MLB: Why Baseball Will Have A Hard Time Introducing Instant Replay

Jeremy KrantzCorrespondent IMay 25, 2008

The topic of instant replay has been at the tip of everyone's tongue lately after a few calls have been quite controversial for the past few weeks in baseball.

With each ballpark being different, some consider walls, stairs, lines and other delimitations to be fair while others say they are foul. Despite Bud Selig's best efforts to keep things under control, a lot of controversy has risen.

But this doesn't just apply to home runs, but also for whether or not players are safe or have struck out. That is where things get real tricky.

Baseball is a sport of tradition, and has been praised for the fact that not much changes. As a matter of fact, along with golf, it is one of the two few sports where things have pretty much never changed.

Other sports like hockey, football and even soccer have introduced new technologies in order to enhance the game and make sure that things are fair. Whether it is wireless referee communication or instant replays, those sports have evolved, but baseball has trailed behind, relying on human judgment.

But with teams and athletes costing more money, a lot of skippers and owners want their teams to win at all costs. When you get robbed from a home run because of a bad home plate umpire call, what happens then? Do you just suck it up? Should you just live with the fact that you were robbed of a possible win?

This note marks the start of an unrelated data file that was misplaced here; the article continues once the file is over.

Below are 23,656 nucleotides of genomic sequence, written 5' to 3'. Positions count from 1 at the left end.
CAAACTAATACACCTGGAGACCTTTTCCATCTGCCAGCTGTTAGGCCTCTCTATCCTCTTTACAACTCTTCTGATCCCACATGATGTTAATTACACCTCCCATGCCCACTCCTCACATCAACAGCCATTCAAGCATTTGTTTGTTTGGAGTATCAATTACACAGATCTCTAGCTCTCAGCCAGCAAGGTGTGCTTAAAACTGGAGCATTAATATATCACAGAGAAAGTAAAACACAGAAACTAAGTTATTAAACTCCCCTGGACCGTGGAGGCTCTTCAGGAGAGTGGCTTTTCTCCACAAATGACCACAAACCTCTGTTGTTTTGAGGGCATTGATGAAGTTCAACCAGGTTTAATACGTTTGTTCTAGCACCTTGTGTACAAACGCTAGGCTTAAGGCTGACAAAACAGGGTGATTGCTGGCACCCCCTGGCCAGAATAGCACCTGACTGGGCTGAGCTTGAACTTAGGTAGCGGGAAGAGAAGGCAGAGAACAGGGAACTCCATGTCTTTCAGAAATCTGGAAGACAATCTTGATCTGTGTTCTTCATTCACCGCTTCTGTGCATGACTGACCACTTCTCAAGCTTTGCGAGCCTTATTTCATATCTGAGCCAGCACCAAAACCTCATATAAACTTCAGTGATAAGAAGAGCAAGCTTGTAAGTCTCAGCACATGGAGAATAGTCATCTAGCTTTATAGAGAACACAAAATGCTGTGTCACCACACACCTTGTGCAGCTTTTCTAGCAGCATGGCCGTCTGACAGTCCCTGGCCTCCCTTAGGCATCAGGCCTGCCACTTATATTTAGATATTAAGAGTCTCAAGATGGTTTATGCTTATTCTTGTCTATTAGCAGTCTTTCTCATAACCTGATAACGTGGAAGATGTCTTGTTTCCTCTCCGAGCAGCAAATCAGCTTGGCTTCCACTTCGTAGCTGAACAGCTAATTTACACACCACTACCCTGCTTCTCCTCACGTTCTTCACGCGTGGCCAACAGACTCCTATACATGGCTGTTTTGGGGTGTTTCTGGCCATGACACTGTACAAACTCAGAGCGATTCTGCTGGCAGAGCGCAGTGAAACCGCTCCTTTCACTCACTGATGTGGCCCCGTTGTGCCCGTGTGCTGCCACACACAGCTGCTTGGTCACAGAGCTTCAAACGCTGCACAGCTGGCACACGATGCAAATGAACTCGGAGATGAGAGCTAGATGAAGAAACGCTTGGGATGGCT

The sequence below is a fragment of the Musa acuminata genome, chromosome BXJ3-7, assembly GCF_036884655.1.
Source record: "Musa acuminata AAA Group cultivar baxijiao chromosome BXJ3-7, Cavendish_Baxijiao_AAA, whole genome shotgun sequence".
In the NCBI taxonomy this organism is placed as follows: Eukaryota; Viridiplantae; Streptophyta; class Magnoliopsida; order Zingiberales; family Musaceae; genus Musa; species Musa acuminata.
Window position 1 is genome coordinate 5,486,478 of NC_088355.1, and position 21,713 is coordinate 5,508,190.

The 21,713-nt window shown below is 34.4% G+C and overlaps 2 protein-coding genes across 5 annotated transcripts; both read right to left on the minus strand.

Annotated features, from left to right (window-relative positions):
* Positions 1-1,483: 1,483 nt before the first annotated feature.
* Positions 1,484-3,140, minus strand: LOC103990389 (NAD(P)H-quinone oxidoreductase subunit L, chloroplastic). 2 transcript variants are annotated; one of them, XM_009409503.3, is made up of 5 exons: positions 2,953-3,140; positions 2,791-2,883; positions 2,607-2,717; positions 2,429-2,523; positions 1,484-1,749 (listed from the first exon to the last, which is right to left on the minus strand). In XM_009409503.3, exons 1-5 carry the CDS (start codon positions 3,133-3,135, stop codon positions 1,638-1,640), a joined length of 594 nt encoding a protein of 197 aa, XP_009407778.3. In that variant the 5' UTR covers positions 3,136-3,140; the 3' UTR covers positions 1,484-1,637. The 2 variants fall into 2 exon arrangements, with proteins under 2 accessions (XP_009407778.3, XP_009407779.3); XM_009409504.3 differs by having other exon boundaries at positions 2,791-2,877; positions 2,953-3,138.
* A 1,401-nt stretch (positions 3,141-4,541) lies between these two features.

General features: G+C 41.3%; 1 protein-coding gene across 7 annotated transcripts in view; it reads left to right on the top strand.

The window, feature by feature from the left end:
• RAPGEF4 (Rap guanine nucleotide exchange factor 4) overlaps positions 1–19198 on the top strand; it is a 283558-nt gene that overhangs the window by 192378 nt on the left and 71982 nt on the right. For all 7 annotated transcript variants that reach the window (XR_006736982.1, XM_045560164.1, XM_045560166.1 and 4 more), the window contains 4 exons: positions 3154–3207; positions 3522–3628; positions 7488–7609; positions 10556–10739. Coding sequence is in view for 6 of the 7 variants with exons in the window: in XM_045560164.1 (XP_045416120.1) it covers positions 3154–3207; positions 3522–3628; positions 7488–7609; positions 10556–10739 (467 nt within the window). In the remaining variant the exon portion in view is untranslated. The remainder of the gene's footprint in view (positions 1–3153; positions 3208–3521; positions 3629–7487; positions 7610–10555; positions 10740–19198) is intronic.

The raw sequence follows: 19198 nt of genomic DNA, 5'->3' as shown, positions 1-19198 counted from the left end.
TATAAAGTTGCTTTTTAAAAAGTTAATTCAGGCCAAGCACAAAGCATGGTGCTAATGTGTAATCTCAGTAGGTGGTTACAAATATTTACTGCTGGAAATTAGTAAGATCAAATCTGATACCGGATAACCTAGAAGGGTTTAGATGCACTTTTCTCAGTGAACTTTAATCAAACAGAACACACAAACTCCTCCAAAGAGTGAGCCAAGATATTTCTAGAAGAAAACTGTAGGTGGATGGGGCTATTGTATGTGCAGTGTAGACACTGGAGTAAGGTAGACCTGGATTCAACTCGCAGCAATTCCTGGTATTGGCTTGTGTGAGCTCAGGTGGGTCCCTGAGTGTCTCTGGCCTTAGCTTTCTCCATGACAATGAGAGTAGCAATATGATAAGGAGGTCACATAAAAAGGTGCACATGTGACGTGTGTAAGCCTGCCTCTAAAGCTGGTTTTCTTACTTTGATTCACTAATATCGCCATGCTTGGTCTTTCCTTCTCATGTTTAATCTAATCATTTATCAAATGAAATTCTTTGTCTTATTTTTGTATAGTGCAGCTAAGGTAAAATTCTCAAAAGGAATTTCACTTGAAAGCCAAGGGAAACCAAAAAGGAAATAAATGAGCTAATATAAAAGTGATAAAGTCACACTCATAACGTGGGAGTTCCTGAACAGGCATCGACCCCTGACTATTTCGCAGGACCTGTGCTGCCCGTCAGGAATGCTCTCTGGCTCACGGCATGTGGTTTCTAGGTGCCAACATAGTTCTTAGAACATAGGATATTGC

Although I am a big supporter of instant reviews on certain things, I don't believe it should be used for pitching counts. I think that part of the game and excitement in baseball is the fact that each home plate umpire is different, forcing teams to scout them and pitching according to some of their habits. This makes for an unpredictable and exciting game despite some bad calls.

I do believe replay should be used for certain home runs, though. If not, I strongly suggest the MLB should re-enforce and clarify each specific fair and foul area of each ballpark to each umpiring team before each game so that the fair calls can be made. Something definitely needs to change.

I was shocked at how poorly these decisions were made when watching the game highlights on ESPN. These mistakes should not be made in 2008.

In the second case, there would be no need for the implementation of new technologies enabling people to see the slow motion of a possible home run and therefore the tradition of little change could remain.

However, ESPN has been pushing the issue forward, and change seems to be coming eventually. Even minutes ago, as I was writing this, they just displayed another instant replay of the Pirates being robbed on another bad call. Although I don't expect the changes to be imminent, I am confident that they will take place, as the MLB tries to catch up with other leagues.

Either way, the game needs to be made fair. Each game can only feature one winner and with some races towards pennants, each bad call can be quite significant despite the 162 regular season games.

Time will tell whether Selig is on top of things. Meanwhile, the public will continue to watch in frustration. I know I will.